Kaikorai Presbyterian Church
||This article reads more like a story than an encyclopedia entry. (May 2016)|
|Kaikorai Presbyterian Church|
Kaikorai Presbyterian Church in 2008
Kaikorai Presbyterian Church has stood at the crossroads of Taieri Road and Nairn Street since 1868. As early as 1852 pioneer families trudged along bush tracks and muddy roads, (for those days the bush extended from Flagstaff to the shore) for weekly prayer meetings, first in Hood Hall (now Ferntree House), and then at Wakari School. As a mission outpost of Knox Church, a minister preached weekly at the school.
The need for a church grew and in time the Wakari School Committee requested that a church building be erected in the district. With self-sacrifice and faith, £477 was raised, and a modest wooden building with a shingle roof was erected on land gifted by Miss Helen Hood. Originally this was known as 'Wakari Church' however given the location the present name of Kaikorai was more appropriate. The first service was held in 1866, with the church operating as a daughter of Knox Church.
Such was the faith and growth of the congregation that in 1868 they were established as an independent congregation and authorised to call a minister, the first of many who served not only the church but also the community. That first church building became too small, and again the congregation met the challenge, and with extensions, a second church came into being in 1880.
As the congregation grew so did the district, with the advent of the Roslyn Mills and the Rosyln and Kaikorai cablecars. In 1906, again in faith, a tender of £2750 was accepted for the erection of a new church. The Mayor of Roslyn laid the foundation stone (beneath which is a time capsule!), and in 1907 the third church held its first service. It stands, today, on the site of the old wooden church which was moved to the rear of the grounds to serve as a hall. In the brick church four stained glass windows were installed to honour founding members. The original wooden church was demolished to make way for the present hall, which is in constant use by both church and community.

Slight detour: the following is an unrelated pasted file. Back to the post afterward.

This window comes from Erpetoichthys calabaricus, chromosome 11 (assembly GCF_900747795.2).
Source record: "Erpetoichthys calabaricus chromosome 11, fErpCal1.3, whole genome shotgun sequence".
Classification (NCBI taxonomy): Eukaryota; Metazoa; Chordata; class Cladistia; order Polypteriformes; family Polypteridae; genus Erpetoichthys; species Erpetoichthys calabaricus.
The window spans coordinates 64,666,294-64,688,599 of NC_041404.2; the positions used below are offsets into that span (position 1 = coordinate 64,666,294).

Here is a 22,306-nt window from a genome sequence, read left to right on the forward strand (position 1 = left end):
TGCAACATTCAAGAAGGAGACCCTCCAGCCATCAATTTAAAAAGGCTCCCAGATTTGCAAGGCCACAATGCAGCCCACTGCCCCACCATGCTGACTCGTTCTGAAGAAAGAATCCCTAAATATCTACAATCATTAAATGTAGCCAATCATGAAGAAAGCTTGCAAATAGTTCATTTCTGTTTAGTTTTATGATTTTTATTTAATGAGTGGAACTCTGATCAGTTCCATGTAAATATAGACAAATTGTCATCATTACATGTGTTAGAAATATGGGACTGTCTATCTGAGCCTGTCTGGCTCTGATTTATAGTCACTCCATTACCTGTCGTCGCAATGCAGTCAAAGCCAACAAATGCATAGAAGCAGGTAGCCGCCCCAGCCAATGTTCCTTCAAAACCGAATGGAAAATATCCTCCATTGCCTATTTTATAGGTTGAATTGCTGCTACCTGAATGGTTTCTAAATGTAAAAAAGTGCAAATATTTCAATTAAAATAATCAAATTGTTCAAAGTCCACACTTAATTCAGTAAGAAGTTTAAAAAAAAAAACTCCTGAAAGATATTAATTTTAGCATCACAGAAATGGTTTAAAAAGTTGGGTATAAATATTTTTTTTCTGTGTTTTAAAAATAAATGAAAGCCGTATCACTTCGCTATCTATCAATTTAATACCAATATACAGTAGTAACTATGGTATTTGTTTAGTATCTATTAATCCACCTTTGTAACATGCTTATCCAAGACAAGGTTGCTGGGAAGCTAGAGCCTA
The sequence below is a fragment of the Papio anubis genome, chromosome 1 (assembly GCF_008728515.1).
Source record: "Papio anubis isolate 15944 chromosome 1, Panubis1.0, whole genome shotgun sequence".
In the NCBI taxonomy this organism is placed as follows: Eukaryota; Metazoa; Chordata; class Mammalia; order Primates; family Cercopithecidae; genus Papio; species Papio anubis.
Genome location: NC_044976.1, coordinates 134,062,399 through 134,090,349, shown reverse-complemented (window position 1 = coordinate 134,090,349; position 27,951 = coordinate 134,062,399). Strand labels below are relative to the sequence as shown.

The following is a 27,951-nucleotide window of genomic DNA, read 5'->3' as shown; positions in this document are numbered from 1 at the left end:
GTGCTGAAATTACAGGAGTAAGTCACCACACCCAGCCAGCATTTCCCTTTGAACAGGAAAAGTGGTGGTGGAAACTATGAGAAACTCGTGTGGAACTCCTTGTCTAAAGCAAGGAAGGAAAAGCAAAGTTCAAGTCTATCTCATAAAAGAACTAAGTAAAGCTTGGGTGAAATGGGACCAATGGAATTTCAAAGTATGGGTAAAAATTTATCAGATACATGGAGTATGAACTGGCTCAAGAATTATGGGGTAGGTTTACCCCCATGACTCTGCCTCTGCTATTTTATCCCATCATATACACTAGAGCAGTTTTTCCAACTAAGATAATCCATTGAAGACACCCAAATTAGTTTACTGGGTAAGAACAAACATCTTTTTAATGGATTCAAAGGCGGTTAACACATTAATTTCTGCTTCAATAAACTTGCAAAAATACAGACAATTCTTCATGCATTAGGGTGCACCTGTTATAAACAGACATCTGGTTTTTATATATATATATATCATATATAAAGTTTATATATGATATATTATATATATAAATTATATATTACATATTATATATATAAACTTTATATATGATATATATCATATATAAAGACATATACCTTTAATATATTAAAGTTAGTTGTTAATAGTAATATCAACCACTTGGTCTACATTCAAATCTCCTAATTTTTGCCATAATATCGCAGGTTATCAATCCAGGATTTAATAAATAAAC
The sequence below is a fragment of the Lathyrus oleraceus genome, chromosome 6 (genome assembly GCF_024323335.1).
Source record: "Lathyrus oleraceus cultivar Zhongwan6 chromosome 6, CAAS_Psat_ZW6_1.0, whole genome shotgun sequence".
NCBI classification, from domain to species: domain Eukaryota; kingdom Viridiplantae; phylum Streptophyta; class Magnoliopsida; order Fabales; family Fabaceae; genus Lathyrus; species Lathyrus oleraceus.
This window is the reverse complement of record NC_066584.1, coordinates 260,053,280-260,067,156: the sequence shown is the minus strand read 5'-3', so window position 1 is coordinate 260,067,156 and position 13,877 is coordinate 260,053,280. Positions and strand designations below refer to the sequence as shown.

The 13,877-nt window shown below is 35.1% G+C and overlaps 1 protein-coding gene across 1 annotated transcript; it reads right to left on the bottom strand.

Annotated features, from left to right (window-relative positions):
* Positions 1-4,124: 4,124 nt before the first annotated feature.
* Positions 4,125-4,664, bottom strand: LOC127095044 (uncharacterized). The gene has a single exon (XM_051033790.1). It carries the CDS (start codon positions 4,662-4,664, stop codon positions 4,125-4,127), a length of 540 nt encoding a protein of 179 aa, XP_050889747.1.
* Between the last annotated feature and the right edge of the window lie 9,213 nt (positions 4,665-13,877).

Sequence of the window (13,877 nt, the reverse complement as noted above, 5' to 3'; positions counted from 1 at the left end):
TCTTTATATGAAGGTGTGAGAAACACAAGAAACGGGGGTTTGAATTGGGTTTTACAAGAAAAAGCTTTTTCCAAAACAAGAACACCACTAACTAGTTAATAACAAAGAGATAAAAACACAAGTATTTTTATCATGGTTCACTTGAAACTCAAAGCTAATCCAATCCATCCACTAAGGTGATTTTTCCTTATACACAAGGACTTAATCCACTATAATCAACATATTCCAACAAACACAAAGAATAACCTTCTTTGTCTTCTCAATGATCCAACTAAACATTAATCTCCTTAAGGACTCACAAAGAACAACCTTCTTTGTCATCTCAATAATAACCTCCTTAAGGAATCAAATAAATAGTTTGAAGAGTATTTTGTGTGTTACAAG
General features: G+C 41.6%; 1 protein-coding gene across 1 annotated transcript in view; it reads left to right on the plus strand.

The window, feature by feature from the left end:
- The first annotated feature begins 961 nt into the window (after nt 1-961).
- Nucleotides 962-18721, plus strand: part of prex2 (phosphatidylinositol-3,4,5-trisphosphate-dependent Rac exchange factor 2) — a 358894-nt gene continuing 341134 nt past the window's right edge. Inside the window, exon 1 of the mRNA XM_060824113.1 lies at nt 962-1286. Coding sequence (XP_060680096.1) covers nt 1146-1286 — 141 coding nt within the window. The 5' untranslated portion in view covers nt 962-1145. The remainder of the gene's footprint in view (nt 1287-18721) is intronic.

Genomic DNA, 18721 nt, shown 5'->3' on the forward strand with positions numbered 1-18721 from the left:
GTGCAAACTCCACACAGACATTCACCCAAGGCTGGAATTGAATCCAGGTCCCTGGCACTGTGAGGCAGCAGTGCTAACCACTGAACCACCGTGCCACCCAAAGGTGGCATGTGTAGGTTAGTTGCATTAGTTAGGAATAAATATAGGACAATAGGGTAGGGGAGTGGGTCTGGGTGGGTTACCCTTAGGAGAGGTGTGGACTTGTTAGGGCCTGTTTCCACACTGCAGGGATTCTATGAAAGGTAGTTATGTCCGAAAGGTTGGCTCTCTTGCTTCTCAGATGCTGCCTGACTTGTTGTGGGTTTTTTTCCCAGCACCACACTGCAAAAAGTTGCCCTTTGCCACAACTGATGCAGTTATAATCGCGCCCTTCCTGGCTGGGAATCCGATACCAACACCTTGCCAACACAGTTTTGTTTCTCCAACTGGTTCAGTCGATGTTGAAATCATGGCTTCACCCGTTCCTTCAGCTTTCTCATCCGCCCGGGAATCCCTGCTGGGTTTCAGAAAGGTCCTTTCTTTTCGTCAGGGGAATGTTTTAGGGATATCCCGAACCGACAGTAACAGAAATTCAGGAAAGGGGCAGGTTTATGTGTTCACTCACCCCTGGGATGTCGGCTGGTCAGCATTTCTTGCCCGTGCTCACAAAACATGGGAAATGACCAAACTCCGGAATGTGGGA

By 1918 there were twelve places of worship in the area prompting thoughts of union. But it was not until the centenary of the church that it became part of the West Dunedin Union, serving the districts of Wakari, Halfway Bush, Brockville and Kaikorai – the very areas from which those early settlers traveled to worship, and Waitati. It had union too with the Roslyn Methodist Church and the local Congregational and Church of Christ churches. Today the pendulum has swung and it is again known as Kaikorai Presbyterian Church.
The years have seen the rule of six sovereigns, the emergence of the depression (during which the congregation gave unobtrusive unemployment assistance), and two world wars. The church has moved with changing times, with heated and earnest discussion as to whether organ music should be permitted, and decades later whether dancing should be permitted at Bible Class socials.